Do you need help getting out the door in the morning? I do! I created the following visual schedules/checklists to get me and my kids out the door in the morning this school year. GCPS employees, this includes remembering to charge your iPad and Mac Book and have your Goochland bag ready to roll.
Have a great year everyone!
Great tips here. I think the key takeaway is that we have to keep moving, listen, and be flexible. We’re here for the students, not the other way around. How can we best meet them where they’re at?
Read more: An Ethical Island
I’m working on a presentation to help parents develop Homework Plans with their children to increase homework completion and decrease familial stress that often surrounds homework time. In my quest for a fun way to wrap up the presentation, I came across the following video. What a great way to teach our kids about the self confidence gained by doing their homework!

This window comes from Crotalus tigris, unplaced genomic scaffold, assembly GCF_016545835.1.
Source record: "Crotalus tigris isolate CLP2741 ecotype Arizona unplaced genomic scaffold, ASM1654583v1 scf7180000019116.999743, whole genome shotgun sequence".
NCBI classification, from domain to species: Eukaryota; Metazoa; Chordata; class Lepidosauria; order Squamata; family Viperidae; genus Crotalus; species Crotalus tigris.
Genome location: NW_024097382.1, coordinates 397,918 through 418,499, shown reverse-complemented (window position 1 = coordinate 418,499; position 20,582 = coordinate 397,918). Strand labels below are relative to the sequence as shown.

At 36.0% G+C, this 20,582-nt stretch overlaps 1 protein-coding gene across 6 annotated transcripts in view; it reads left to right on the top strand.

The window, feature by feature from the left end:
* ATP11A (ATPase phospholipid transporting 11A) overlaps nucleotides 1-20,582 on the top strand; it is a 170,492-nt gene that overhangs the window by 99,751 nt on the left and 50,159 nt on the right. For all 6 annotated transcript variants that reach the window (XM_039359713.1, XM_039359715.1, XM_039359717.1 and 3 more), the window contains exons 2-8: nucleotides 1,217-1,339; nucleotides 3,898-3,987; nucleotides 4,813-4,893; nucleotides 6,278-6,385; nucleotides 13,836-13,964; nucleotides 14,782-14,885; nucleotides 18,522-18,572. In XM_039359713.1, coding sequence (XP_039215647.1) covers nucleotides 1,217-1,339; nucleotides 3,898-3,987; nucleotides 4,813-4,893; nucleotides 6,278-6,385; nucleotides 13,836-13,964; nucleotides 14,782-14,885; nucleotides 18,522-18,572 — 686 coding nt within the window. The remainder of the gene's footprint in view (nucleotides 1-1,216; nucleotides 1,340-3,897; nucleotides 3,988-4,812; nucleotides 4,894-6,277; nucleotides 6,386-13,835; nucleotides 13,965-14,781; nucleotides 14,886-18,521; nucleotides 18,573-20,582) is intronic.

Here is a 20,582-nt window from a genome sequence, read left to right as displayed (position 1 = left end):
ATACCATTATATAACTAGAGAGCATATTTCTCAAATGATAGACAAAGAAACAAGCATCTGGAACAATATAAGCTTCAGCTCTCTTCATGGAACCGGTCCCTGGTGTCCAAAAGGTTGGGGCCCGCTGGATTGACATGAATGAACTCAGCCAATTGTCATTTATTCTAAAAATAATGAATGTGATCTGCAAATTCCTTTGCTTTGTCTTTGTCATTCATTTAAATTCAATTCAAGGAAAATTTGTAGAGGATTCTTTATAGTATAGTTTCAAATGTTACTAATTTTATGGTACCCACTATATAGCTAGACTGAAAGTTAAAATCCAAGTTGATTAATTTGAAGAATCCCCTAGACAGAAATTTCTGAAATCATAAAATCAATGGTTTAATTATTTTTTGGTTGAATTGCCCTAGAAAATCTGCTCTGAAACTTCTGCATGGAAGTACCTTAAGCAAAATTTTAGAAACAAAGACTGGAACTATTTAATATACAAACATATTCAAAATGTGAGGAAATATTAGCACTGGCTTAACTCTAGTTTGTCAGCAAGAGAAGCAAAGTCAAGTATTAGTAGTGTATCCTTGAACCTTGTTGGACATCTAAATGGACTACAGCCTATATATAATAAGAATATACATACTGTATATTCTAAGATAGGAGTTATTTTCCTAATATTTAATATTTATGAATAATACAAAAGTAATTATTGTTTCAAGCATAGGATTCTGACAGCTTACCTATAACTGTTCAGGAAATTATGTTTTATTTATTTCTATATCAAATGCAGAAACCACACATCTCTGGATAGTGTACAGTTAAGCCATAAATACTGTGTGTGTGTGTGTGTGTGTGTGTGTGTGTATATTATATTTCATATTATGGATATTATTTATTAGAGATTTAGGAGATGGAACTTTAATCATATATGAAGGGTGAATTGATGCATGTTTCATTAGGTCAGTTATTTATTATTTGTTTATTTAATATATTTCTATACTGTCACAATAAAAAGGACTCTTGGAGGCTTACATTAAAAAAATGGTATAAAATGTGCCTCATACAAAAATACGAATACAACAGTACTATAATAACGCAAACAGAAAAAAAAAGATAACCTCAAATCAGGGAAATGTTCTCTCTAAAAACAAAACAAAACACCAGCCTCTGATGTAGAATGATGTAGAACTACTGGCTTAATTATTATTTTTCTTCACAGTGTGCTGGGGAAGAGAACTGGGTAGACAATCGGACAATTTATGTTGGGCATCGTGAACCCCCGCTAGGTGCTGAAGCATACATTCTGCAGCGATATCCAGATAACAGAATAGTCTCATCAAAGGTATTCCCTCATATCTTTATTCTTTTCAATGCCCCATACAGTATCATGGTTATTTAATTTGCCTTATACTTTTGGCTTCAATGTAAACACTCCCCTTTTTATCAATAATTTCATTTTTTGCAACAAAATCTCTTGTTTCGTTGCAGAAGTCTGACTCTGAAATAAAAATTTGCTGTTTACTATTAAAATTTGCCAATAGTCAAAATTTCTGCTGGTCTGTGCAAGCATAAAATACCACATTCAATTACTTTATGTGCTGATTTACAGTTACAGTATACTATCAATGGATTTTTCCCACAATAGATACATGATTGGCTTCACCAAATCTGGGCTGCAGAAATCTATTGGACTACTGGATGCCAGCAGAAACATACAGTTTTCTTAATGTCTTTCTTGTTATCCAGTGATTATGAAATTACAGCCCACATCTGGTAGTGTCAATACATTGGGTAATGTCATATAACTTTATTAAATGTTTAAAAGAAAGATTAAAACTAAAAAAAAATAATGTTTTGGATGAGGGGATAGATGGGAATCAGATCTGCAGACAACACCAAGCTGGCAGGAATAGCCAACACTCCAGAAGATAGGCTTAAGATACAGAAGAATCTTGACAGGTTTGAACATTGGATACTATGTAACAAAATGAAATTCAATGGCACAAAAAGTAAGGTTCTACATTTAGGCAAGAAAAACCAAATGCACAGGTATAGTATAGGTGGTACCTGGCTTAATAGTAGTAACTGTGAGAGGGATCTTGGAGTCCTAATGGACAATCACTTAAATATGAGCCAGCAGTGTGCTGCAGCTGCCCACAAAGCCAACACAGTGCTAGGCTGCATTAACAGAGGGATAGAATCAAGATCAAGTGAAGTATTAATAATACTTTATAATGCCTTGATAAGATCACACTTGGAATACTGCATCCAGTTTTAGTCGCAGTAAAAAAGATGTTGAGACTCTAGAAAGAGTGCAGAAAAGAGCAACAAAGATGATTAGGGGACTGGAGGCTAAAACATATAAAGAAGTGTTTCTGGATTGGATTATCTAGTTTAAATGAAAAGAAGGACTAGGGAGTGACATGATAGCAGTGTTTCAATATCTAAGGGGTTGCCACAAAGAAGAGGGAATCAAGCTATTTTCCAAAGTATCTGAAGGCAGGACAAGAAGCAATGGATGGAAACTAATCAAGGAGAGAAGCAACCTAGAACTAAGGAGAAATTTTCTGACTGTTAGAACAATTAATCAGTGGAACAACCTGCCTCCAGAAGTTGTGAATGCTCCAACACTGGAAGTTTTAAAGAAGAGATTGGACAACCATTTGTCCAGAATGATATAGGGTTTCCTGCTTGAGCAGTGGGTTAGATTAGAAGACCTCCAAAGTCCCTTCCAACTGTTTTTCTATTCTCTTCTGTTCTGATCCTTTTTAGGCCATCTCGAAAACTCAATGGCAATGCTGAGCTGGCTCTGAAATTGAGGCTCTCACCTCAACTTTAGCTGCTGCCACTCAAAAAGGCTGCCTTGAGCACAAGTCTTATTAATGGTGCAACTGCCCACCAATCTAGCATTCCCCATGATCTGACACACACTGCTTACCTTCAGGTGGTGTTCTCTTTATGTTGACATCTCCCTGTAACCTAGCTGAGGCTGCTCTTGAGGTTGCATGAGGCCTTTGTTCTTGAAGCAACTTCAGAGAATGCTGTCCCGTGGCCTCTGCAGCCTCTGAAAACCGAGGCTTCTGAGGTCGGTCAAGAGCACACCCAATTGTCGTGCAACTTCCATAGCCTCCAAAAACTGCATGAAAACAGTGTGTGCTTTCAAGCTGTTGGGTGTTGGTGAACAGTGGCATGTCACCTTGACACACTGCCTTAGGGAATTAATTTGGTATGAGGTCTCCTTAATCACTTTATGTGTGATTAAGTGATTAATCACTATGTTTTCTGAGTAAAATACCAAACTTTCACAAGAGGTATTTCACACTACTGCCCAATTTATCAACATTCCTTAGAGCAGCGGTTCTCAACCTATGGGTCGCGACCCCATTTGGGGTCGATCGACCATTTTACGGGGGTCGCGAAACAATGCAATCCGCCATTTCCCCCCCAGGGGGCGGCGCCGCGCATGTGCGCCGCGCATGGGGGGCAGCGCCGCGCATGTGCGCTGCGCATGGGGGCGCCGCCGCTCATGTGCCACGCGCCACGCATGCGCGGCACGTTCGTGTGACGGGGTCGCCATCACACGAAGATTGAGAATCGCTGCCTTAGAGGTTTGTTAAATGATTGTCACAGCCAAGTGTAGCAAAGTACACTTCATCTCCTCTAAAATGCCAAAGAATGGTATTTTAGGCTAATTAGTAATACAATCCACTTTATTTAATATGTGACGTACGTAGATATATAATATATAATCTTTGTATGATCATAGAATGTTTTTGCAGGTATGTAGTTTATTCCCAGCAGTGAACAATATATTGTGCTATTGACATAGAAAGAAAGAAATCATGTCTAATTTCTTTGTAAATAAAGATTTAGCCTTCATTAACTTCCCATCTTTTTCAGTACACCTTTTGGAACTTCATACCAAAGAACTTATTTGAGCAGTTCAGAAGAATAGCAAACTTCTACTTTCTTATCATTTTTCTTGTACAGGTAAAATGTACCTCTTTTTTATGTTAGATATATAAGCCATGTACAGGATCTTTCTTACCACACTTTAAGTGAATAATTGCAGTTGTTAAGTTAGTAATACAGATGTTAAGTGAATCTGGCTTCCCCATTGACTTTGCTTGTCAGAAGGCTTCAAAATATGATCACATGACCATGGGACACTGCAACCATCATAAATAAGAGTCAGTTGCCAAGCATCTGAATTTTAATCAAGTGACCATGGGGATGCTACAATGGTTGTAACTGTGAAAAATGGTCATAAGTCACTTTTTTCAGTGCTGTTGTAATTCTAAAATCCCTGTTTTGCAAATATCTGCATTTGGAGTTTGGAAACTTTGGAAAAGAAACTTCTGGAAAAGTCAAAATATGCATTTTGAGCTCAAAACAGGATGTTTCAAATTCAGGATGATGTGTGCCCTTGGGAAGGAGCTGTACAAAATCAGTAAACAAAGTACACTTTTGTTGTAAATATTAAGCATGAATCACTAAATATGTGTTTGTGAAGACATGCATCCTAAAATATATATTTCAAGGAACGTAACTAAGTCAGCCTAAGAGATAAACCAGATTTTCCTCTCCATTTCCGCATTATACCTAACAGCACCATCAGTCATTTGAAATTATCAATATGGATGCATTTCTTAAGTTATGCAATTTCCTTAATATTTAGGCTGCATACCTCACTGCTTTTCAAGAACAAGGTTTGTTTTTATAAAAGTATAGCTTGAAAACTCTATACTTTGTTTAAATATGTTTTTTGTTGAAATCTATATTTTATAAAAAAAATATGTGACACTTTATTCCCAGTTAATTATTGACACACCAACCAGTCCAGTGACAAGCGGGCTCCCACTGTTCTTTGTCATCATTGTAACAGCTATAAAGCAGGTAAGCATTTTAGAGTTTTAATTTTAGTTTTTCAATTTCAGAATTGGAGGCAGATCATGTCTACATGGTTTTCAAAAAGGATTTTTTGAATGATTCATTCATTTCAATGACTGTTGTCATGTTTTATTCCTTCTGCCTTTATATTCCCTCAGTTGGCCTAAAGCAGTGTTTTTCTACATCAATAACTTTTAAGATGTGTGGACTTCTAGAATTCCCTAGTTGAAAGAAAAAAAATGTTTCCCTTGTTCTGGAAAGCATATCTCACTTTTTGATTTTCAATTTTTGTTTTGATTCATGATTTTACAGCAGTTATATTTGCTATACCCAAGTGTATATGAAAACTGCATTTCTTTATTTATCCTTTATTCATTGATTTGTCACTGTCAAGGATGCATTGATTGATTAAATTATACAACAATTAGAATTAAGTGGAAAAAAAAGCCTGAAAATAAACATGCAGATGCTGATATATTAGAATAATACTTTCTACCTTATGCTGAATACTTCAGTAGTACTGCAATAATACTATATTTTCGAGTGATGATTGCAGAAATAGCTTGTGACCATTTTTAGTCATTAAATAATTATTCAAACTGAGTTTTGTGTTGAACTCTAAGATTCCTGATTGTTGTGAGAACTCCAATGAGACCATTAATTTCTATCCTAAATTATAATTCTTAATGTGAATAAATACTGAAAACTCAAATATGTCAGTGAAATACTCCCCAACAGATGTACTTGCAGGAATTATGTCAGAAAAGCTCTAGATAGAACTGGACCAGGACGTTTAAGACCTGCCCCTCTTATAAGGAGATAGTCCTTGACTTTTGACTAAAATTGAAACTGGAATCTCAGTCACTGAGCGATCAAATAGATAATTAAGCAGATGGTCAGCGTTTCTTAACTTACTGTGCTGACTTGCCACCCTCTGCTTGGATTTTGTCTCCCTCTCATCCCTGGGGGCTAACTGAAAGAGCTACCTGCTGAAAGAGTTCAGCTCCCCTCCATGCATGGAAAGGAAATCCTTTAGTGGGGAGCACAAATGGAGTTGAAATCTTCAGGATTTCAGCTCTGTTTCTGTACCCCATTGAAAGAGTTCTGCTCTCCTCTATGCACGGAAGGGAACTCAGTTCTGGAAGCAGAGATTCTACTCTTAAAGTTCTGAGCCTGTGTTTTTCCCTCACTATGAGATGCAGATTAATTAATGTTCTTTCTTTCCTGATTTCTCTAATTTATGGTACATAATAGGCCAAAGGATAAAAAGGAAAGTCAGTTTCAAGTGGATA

As we start a new school year, defining expectations is a critical part of a successful year. I just compiled the following list that I would like to share with you below…
How do you define student expectations? How do you hold students accountable? Please share your thoughts in the comments below.
Have a wonderful school year!
This following is a screenr I developed to explain the case of the Sellers v. The School Board of Manassas (1998), in which Kristopher Seller (plaintiff) was identified by The School Board of Manassas, Virginia (defendant), as having a learning disability and emotional disturbance at age 18. The Sellers sued for compensatory and punitive damages.
Find out why the Sellers sued, the outcomes of the case, and (my opinion) of the impact of this case on education by clicking here on by clicking on the image below.